Tuesday, October 27, 2020

Eat, pray, play and love!

< 1 minute read

October school holidays is HSS Children’s Camp time

HSS childrens camp.Indian Link
For nine-year-old Diksha, the recent school holidays were somewhat different.
She attended the annual Hindu Swayam Sewak Sangh’s (HSS) Children and Youth Camp.
“I made loads of new friends and we played some fun games,” she told Indian Link. “Oh, and I learned some new mantras too!”
Over 90 kids took part this year in the annual camp held during the October school holidays. Aged 8-13, they came from a range of Indian backgrounds.
For some it was a debut camp while others were repeat attendees. Many were regularswho attend the weekly Shakha activities.
HSS childrens camp.Indian Link
The Bundilla Scout Camp in Greater Western Sydney was the perfect venue for accommodating over 200 HSS participants over the course of the four days. The camp was jam-packed with content such as team activities, group discussions, games, prayer sessions, disco night, campfire and so on. But the theme this year was “The Story of India’s Independence”, starting from the first invasion by King Alexander to Independence from the British in 1947.
The focus was to highlight to the kids the richness of India’s ancient culture and how it has endured despite the continuous occupation of the country for an incredible 1000 years.
HSS childrens camp.Indian Link
Ice-breaker sessions on the Friday set the mood for the kids after which they went into their bunk beds. (Reports were that midnight snacks and late-night chat sessions did their bit towards group bonding that came in very handy over the next few days!)
The planned activities were divided into interestingly named sessions.
The prayer session ‘Eesh Chintan’ on Day 1 was serene and musical as children recited their mantras. ‘Pratah’ (morning) Shakha followed, including prarthana and games. The highlight of the day was the outdoor activity “Amazing Race”, which encouraged children to work in groups to accomplish team-tasks.
Later they let their creativity run wild as they poured their hearts and souls into creating clay figures relating to India’s cultural achievements and artefacts. It was very pleasing to see them brought to life.
The jam-packed day didn’t stop there. The campers’ day was then filled with a session of ‘Shaka’ where they played games such as tug of war and the dog and the bone. For many children this was the best part of the camp.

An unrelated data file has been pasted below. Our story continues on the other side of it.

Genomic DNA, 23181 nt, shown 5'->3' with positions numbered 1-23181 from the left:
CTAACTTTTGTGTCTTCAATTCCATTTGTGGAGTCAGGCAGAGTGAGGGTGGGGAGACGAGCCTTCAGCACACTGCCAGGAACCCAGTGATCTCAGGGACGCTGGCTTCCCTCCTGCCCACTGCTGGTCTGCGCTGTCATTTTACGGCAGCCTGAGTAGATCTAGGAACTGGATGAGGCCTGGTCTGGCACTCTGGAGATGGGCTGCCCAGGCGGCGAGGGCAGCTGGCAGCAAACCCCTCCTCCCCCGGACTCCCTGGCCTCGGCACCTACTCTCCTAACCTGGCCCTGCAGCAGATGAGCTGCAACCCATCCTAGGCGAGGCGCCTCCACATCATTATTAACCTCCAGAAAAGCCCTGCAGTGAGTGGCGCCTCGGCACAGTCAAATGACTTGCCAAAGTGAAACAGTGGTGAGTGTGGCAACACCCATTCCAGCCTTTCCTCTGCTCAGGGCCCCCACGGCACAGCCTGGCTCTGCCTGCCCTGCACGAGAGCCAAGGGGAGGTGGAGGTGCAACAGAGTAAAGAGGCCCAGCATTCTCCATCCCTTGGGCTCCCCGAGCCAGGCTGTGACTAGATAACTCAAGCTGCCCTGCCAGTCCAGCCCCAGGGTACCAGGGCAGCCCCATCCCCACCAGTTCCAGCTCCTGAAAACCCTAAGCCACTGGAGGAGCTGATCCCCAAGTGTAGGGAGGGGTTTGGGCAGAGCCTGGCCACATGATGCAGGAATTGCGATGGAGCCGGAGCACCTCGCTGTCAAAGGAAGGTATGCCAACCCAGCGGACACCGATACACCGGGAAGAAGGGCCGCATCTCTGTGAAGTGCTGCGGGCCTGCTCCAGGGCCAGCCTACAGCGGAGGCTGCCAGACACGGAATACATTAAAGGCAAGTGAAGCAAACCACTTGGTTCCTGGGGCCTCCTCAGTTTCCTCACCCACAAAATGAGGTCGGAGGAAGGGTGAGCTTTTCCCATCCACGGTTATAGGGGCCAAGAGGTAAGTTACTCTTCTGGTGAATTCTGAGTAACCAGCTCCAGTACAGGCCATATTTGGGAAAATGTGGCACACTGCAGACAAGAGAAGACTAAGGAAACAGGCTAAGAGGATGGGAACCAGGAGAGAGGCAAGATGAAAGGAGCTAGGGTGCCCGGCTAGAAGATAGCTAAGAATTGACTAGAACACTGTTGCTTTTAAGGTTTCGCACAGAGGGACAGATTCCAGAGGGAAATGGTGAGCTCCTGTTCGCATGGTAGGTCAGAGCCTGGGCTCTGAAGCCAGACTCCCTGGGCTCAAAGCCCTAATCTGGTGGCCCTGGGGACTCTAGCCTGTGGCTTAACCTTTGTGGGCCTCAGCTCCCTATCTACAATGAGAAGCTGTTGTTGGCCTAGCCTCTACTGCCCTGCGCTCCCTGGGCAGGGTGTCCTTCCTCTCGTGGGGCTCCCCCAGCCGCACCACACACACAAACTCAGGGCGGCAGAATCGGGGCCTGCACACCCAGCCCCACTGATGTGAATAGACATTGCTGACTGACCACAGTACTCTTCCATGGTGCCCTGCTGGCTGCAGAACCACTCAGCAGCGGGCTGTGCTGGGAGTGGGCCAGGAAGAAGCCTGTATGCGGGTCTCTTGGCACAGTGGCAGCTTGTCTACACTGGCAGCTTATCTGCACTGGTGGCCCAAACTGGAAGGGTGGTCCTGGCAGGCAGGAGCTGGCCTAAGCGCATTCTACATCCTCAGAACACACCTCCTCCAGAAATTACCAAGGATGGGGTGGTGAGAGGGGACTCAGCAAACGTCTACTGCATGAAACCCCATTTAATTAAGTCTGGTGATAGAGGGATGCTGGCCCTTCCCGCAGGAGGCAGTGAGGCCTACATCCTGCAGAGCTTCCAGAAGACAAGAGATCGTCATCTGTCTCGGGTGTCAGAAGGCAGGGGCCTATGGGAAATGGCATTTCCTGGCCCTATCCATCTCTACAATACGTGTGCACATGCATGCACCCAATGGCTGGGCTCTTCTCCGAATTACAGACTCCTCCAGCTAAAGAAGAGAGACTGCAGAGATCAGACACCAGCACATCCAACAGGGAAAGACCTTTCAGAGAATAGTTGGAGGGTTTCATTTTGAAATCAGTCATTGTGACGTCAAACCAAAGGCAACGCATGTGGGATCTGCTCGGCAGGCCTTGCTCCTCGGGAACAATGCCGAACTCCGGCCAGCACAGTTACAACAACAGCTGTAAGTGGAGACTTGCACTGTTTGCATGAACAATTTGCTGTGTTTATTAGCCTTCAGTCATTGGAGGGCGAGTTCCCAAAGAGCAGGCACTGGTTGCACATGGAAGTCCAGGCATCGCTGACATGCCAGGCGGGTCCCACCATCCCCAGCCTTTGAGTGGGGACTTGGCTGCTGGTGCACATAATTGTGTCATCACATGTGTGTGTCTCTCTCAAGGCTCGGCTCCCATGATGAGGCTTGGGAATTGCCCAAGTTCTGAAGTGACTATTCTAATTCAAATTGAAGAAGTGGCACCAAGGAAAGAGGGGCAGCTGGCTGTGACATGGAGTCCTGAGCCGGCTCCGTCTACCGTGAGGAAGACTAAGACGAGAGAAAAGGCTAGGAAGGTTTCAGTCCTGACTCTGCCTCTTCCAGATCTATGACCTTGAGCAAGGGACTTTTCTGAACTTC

HSS childrens camp.Indian Link
Divya Rajagopalan, a fifth time HSS camp attendee, took home some fond memories from this time. “I loved the Blow the Whistle competition,” she told Indian Link. “The teams had to lift the smallest person in their group to blow a whistle that was tied at a height. It was a new game and heaps of fun!”
The activities were then followed by ‘Aarti’, where children got the chance to dress up in colourful, traditional Indian attire followed by the second session of ‘Boudhik’ where children learnt about the pre-Mughal era. The shikshaks (facilitators) brought the era to life with an interesting storytelling session complimented with sound effects.
The treasure hunt was loved by all the kids where they got the opportunity to search for clues with their friends. This was followed by an interesting and knowledge filled ‘Boudhik’ session where they learnt about Maharana Pratap and Chatrapathi Shivaji and his conquests for peace and harmony in India. The experienced shikshaks spoke about many valiant kings and queens of India and how their actions influence India to this day. Kabaddi, kho-kho, trivias – you name it and it became a truly amazing experience for the kids.
HSS childrens camp.Indian Link
“I made some very nice new friends this year and that was cool,” Divya remarked.
It was also a debut for Sahana Sateesha, one of the young facilitators of the HSS camp, along with Vaishnavi Ramyavaran and Kailash Satyanarayan. The young team helped motivate, socialise and bring smiles to the young campers’ faces.
“The kids came wearing their ‘FUN’ hat, looking beautiful and with an awesome attitude,” said Sahana.
The conclusion ceremony involved all 150 volunteers and parents who then engaged in an interactive session.
“Kudos to the 150 HSS volunteer team from eight different Shakhas who served approximately 2000 meals, ran intellectual and physical activities, prepared food, administered and managed the site,” said Shivakumar Rajagopalan, a senior HSS volunteer.
“Each year the camp does a remarkable job in strengthening the cultural identity of the kids through the process of imparting knowledge, history and values,” said Ramyavaran Ramaswamy, HSS head in Sydney.
This year the kids truly lived the mantra of ‘Eat, pray, play and love’ during the camp.

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